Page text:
WASHINGTON – The House on Friday overwhelmingly endorsed President Bush’s plans to go to the moon and Mars but put its own imprint on the future of NASA, insisting the space agency also concentrate on research programs and repairing the Hubble telescope.

The Hubble, along with science programs and aeronautics research, are popular in Congress partly because the contracts generate thousands of jobs, injecting millions into the economies of many lawmakers’ districts.

Rep. Cliff Stearns, R-Fla., said in Florida alone 33,000 people work in NASA-related jobs, earning a total of $1.6 billion.

“The space program not only helps satisfy our curiosity, it yields new products and services in a changing world,” Stearns said. “Pacemakers, scratch-resistant lenses … insulin pumps for diabetics are only a few of the byproducts of our space program.”

The first blueprint for NASA’s future in five years passed 383-15.

Congress has pushed hard for a mission to repair the Hubble space telescope, which has been popular with lawmakers and the public for the pictures it has beamed back to Earth. The White House had resisted the repair mission, which would cost another $270 million.

Earlier this week, the White House said it was concerned that the House had added $500 million to next year’s NASA budget and proposed $760 million extra for the following year. The total House bill approved Friday sets aside $33.43 billion for NASA over two years. The Senate still has to vote on the measure.

Lawmakers also have pushed for more money for NASA programs beyond human space exploration, such as aeronautics research on things such as quieter engines, and science projects that lead to medical advances.

The White House “wanted us to just rubber stamp what they sent up,” said Rep. Sherwood Boehlert, R-N.Y., chairman of the House Science Committee. “(But) we don’t want NASA to become a single-mission agency. We do not want to sacrifice programs in these other areas.”

NASA is at a crossroads as it begins filling in the details of going to the moon and Mars and Tuesday launches the first space shuttle since the 2003 Columbia disaster.

The level of spending on NASA will continue to be an issue as Bush’s moon and Mars exploration plan competes with other programs.

Rep. Patrick Kennedy, D-R.I., whose uncle, President John F. Kennedy, touched off the race to the moon, said the focus on Mars may hurt NASA’s science missions.

“The president seemed to put this new direction out like it was a press release and did not bring in different points of view,” Kennedy said.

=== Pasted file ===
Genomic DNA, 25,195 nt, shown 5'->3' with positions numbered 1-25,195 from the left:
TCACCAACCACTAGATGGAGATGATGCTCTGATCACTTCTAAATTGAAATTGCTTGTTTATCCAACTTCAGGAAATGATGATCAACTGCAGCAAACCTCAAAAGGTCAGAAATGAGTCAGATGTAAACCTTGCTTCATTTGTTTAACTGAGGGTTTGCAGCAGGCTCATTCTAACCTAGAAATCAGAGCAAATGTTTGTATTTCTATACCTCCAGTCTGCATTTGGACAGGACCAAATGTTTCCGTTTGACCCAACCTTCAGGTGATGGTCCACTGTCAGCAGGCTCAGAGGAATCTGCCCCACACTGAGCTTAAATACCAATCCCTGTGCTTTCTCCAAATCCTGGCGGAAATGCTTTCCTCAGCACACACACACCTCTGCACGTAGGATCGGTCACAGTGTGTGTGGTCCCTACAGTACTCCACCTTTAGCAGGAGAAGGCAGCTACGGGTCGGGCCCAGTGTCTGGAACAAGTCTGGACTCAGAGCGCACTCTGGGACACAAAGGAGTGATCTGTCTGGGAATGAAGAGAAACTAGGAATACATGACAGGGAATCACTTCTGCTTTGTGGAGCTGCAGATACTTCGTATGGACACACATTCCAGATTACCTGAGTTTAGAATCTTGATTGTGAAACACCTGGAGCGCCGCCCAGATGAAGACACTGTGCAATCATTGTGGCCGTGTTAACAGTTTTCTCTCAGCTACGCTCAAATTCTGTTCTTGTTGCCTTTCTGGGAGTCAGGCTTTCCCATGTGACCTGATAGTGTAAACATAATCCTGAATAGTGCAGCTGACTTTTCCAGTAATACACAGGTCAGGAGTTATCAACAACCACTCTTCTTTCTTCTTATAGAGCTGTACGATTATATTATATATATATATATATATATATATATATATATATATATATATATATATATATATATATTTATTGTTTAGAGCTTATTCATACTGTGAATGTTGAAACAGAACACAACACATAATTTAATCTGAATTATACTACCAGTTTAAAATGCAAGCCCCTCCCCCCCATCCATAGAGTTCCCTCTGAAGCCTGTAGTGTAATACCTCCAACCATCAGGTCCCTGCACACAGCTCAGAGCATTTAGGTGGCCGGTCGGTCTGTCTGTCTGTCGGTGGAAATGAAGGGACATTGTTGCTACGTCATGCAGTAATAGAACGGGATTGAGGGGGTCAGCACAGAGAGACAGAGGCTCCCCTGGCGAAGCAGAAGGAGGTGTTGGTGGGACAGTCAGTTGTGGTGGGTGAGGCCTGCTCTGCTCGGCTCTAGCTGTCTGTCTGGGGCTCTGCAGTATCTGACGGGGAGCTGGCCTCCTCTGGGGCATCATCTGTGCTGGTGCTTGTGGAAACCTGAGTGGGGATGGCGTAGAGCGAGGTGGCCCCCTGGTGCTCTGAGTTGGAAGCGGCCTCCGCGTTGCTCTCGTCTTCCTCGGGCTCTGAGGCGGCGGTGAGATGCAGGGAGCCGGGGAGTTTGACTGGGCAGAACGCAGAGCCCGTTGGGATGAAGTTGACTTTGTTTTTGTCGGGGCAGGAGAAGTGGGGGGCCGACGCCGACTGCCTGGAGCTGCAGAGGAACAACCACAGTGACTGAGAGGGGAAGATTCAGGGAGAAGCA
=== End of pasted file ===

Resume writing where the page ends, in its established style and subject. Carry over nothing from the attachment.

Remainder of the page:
And Rep. Barney Frank, D-Mass., said the Mars effort was “simply a waste of money” and would cost billions while short changing housing, health care and transportation programs.

But Rep. Dana Rohrabacher, D-Calif., said NASA must make difficult decisions and “bold budget cuts.”

“NASA can’t be an agency that does everything for everyone or it will not be able to do anything for anyone,” Rohrabacher said.

Despite broad support, the bill left unsettled when to retire the space shuttle and whether the United States can contract with Russia for transportation to the International Space Station.

Senators of both parties and House Democrats want to keep the shuttle flying until its replacement is ready. The House bill is silent on the matter but Boehlert said the shuttle must be retired in 2010 so the money can be spent on the crew exploration vehicle (CEV) that will replace it.

“The shuttle is costing a hell of a lot of money and we’ve got to get on to CEV,” he said.

Rep. Bart Gordon, D-Tenn., said he opposes the deadline for retiring the shuttle because NASA might need it to finish assembling the space station. Without a U.S. vehicle, travel back and forth would likely be purchased from Russia. “There’s a concern about being held hostage to the Russians. For national security sake, it’s important we preserve our options,” he said.

The House bill ducked the issue of how to get around the current law that likely would bar the United States from buying that transportation from Russia in the future because of the help Russia gave Iran with its nuclear program. That “sticky wicket,” as Boehlert called it, will be settled this fall when the House and Senate work out a compromise version of the bill.

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